The Impact of Dynamic Filtration on Formation Testing in Low Mobility Carbonate Formations. Case Study: Lower Cretaceous Carbonate Reservoir in the UAE

Kuliyev, Myrat (ADNOC) | Lyonga Molua, Sammy (Schlumberger) | Cig, Koksal (Schlumberger) | Sepehri, Siavash (Schlumberger)

OnePetro 

Abstract

Formation pressure and sampling measurements in low mobility formations under dynamic filtration can lead to measurements influenced by continuous mud circulation. Generally, active mud circulation inhibits mud cake growth, promoting filtration and invasion of mud filtrate into the reservoir. The resulting invasion adds its own pressure to the actual formation pressure. This is more pronounced in low mobility formations where pressure or sampling measurements made with mud circulation show higher than expected reservoir pressures and/or extended clean up times as a result of dynamic filtration and invasion.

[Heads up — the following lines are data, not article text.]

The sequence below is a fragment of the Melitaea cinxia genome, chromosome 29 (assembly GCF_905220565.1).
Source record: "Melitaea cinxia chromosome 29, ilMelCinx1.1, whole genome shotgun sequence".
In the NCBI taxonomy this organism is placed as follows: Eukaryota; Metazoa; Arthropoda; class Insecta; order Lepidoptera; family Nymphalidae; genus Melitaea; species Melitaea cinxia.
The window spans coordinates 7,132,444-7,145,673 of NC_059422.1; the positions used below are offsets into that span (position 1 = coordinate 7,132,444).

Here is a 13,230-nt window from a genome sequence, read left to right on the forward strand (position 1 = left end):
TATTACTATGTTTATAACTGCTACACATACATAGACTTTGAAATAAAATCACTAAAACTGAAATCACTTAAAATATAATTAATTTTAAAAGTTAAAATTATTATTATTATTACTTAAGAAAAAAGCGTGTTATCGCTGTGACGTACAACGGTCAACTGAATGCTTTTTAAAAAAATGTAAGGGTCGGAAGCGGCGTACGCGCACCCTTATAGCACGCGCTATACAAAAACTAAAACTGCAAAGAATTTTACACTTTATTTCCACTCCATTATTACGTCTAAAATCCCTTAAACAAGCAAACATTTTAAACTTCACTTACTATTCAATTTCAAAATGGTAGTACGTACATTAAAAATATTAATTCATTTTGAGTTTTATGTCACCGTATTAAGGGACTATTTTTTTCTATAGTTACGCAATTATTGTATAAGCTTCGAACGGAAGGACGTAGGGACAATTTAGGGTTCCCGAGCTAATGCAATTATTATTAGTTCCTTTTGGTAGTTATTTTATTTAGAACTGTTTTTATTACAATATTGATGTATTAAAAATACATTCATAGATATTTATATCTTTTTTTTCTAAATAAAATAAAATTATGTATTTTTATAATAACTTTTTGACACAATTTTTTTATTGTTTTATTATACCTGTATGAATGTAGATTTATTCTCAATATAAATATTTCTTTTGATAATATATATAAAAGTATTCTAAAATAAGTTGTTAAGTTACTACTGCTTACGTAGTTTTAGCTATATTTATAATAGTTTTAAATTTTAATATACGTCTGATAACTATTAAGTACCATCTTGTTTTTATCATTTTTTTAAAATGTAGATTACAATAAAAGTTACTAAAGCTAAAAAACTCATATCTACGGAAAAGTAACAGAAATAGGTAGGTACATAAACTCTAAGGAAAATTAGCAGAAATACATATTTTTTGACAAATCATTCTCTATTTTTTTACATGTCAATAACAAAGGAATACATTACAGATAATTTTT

We focus on formation pressure acquisition and present data sets where pressure acquisition was done with active mud circulation. The data is then compared with measurements acquired in a pseudo-static and static mud column.

The measured near wellbore formation pressures acquired with active mud filtration are significantly higher (in some cases, > 400psi) compared to those obtained with a static mud column (assumed to be reading closer to the true formation pressure). The additional pressure is often referred to as supercharging, i.e., the excess pressure superimposed on the original formation pressure by the viscous flow of mud filtrate. The difference depends amongst other factors primarily on the formation mobility and surface pump flow rate during the pressure acquisition. For higher mobilities, there is generally little appreciable difference between active mud circulation and zero mud circulation. Secondary factors like pipe movement, pipe diameter, mud composition and reservoir wettability also influence the degree of the extra pressure measured.

Best practices for formation testing while drilling in low mobility carbonates are discussed. Lessons are drawn from experience where ignoring such best practices result in questionable data.